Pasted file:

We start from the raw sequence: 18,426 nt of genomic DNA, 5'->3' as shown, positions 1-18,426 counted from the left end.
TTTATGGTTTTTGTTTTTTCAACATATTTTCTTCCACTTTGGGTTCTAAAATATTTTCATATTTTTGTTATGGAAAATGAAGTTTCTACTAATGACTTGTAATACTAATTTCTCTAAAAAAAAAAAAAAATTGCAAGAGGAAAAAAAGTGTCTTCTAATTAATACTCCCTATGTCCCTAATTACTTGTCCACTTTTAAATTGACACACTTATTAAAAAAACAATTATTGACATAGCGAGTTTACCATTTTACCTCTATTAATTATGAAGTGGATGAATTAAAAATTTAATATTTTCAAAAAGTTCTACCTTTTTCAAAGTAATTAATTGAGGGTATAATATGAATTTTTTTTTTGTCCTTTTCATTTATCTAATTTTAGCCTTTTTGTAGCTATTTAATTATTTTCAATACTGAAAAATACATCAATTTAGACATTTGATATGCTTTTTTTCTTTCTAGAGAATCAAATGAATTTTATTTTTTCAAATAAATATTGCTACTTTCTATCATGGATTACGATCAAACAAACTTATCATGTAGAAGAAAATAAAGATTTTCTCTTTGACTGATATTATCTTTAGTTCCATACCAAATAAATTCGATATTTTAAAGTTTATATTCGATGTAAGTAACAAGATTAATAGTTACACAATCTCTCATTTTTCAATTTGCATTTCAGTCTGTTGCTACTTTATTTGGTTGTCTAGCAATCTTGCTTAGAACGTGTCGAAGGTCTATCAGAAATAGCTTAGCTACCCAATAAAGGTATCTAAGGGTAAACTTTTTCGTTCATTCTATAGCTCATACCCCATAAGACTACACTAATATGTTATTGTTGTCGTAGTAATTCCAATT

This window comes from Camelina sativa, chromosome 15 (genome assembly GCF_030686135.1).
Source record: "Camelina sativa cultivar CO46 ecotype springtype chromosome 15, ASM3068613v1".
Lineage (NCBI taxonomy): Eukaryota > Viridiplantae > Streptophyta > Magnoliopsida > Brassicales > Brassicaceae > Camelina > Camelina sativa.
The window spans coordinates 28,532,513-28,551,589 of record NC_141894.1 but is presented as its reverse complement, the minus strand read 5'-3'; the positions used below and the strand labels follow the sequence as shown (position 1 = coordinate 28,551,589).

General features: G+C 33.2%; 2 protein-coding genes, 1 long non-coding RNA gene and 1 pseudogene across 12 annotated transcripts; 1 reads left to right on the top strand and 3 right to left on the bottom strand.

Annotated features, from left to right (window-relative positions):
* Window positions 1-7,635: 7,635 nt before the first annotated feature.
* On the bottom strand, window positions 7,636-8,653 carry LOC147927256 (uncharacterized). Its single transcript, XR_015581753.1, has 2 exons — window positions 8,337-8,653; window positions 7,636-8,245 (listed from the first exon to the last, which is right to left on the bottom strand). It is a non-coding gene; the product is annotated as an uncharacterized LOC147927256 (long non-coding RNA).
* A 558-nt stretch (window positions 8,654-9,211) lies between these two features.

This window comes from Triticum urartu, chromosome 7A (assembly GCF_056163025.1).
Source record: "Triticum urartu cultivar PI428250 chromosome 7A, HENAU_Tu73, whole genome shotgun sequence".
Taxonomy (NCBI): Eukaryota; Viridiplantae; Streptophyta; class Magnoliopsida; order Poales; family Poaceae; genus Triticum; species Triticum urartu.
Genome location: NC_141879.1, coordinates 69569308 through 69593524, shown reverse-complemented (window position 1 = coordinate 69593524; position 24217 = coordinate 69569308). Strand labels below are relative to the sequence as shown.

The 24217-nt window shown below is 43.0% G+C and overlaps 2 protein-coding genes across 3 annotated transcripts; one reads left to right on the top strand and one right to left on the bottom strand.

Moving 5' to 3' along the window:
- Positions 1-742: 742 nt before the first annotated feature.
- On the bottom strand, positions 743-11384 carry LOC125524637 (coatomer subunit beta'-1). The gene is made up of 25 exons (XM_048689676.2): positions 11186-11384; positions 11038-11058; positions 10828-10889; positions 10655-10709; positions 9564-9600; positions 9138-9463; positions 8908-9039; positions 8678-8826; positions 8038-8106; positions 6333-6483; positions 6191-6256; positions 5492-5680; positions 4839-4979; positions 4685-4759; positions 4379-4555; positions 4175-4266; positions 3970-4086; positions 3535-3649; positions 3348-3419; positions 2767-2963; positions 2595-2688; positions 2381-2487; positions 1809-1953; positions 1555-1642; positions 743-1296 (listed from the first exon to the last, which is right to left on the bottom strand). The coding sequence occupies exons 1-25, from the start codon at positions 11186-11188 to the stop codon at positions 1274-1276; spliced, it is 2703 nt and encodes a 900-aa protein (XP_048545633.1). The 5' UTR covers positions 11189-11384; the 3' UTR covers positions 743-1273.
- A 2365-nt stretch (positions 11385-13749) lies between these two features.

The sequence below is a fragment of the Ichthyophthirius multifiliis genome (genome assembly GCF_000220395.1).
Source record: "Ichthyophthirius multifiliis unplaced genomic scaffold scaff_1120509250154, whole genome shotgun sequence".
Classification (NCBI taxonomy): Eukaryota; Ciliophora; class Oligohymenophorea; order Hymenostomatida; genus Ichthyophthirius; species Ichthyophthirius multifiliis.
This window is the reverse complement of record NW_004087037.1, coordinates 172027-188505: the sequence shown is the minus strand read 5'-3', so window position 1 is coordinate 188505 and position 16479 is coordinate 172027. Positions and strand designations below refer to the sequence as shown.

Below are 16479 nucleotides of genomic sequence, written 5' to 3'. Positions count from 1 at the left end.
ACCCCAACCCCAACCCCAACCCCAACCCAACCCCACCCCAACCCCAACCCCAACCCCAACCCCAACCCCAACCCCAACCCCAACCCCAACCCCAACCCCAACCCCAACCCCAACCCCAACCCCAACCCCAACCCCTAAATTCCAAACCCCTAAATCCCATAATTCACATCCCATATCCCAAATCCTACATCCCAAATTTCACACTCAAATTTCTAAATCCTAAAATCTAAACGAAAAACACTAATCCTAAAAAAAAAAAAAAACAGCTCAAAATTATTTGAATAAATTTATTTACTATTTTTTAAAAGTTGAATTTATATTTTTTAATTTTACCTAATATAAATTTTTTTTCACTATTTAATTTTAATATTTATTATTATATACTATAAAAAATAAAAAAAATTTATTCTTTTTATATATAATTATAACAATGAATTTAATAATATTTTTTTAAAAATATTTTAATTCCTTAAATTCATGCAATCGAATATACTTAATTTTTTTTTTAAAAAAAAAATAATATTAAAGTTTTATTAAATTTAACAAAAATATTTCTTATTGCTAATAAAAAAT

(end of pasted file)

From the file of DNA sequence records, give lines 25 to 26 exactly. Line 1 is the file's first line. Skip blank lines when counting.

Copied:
Below are 16479 nucleotides of genomic sequence, written 5' to 3'. Positions count from 1 at the left end.
ACCCCAACCCCAACCCCAACCCCAACCCAACCCCACCCCAACCCCAACCCCAACCCCAACCCCAACCCCAACCCCAACCCCAACCCCAACCCCAACCCCAACCCCAACCCCAACCCCAACCCCAACCCCAACCCCTAAATTCCAAACCCCTAAATCCCATAATTCACATCCCATATCCCAAATCCTACATCCCAAATTTCACACTCAAATTTCTAAATCCTAAAATCTAAACGAAAAACACTAATCCTAAAAAAAAAAAAAAACAGCTCAAAATTATTTGAATAAATTTATTTACTATTTTTTAAAAGTTGAATTTATATTTTTTAATTTTACCTAATATAAATTTTTTTTCACTATTTAATTTTAATATTTATTATTATATACTATAAAAAATAAAAAAAATTTATTCTTTTTATATATAATTATAACAATGAATTTAATAATATTTTTTTAAAAATATTTTAATTCCTTAAATTCATGCAATCGAATATACTTAATTTTTTTTTTAAAAAAAAAATAATATTAAAGTTTTATTAAATTTAACAAAAATATTTCTTATTGCTAATAAAAAAT